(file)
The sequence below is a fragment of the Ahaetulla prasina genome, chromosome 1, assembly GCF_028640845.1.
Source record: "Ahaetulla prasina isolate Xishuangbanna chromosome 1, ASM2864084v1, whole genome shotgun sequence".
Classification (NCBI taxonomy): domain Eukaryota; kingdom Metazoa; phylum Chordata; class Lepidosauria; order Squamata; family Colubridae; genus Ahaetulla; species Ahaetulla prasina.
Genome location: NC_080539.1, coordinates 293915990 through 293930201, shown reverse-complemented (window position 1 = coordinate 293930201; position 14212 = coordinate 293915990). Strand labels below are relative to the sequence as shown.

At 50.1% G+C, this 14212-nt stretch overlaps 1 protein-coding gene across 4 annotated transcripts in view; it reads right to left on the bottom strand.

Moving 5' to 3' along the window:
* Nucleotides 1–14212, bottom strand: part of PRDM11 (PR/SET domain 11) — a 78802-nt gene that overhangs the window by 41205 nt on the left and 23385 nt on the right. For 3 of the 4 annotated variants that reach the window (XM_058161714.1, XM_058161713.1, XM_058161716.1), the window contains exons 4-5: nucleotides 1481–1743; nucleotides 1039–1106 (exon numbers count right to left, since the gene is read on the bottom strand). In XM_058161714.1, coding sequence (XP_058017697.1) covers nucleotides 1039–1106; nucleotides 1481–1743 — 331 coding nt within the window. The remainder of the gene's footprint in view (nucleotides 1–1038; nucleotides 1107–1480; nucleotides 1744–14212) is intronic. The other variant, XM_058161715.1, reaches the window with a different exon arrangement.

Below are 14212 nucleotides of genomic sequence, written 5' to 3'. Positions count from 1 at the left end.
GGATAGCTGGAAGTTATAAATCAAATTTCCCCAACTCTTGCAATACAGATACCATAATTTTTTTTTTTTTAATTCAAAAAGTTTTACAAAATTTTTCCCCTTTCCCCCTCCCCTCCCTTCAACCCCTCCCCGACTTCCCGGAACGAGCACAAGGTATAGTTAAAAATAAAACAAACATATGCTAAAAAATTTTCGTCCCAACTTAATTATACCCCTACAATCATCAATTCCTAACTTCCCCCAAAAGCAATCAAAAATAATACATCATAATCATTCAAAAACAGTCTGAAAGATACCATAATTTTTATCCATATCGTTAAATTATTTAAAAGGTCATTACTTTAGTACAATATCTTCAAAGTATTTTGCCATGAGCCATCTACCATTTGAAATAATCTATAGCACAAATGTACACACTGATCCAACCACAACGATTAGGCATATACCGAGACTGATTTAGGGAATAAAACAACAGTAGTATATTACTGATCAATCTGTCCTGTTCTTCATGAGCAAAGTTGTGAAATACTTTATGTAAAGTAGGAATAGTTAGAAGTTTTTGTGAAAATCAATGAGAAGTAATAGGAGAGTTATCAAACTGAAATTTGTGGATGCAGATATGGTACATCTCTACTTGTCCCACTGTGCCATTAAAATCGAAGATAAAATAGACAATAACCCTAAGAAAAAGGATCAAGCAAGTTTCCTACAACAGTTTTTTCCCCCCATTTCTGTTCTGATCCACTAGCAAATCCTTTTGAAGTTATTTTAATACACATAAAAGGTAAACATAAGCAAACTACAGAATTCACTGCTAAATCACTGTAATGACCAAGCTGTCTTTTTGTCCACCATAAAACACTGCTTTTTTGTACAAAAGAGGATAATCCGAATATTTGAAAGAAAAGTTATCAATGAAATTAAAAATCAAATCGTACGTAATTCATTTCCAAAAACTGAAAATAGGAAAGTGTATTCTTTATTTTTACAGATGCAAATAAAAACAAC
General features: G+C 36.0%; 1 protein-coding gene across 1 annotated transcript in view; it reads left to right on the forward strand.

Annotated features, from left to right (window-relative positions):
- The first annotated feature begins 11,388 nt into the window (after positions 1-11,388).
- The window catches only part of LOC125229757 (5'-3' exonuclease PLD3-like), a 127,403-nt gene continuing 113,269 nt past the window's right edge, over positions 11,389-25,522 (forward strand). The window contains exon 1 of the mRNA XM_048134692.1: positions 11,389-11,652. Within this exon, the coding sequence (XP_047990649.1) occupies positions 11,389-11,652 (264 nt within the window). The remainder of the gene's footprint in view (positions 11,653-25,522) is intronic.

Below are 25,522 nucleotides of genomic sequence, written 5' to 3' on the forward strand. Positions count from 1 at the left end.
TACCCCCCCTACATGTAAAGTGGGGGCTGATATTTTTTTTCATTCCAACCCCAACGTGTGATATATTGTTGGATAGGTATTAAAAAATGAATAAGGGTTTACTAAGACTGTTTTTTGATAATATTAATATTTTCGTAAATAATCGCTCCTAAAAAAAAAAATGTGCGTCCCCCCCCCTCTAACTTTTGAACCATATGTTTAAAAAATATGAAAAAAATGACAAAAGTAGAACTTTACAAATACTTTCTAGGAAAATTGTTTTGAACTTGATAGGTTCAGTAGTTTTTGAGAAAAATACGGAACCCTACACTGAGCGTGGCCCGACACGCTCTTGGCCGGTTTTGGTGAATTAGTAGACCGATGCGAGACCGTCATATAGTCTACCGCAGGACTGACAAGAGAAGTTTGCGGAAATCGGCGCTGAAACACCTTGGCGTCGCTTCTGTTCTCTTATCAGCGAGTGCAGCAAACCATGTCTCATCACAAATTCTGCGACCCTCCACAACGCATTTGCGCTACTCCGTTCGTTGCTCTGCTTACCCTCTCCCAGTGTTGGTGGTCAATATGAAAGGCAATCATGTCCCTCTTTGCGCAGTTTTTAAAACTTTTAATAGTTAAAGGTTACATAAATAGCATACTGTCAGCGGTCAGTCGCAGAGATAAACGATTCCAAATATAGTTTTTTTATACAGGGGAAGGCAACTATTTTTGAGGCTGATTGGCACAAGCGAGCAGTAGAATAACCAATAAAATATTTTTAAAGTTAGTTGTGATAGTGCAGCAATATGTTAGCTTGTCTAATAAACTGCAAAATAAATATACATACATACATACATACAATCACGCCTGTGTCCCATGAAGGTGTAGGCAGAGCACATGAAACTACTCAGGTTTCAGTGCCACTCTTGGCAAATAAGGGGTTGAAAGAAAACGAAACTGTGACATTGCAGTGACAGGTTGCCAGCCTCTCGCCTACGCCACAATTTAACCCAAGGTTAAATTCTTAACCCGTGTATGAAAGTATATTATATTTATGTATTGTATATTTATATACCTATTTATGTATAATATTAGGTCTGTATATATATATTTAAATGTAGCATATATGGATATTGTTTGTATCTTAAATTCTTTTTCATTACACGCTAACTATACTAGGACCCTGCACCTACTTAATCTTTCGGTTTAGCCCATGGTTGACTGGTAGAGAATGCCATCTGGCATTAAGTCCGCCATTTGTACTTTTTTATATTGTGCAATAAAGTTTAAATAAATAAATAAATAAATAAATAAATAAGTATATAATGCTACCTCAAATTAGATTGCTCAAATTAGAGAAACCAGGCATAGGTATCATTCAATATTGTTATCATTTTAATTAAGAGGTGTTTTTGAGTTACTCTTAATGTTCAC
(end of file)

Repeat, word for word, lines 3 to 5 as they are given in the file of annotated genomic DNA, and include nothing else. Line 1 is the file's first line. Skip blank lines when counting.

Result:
Classification (NCBI taxonomy): domain Eukaryota; kingdom Metazoa; phylum Chordata; class Lepidosauria; order Squamata; family Colubridae; genus Ahaetulla; species Ahaetulla prasina.
Genome location: NC_080539.1, coordinates 293915990 through 293930201, shown reverse-complemented (window position 1 = coordinate 293930201; position 14212 = coordinate 293915990). Strand labels below are relative to the sequence as shown.

At 50.1% G+C, this 14212-nt stretch overlaps 1 protein-coding gene across 4 annotated transcripts in view; it reads right to left on the bottom strand.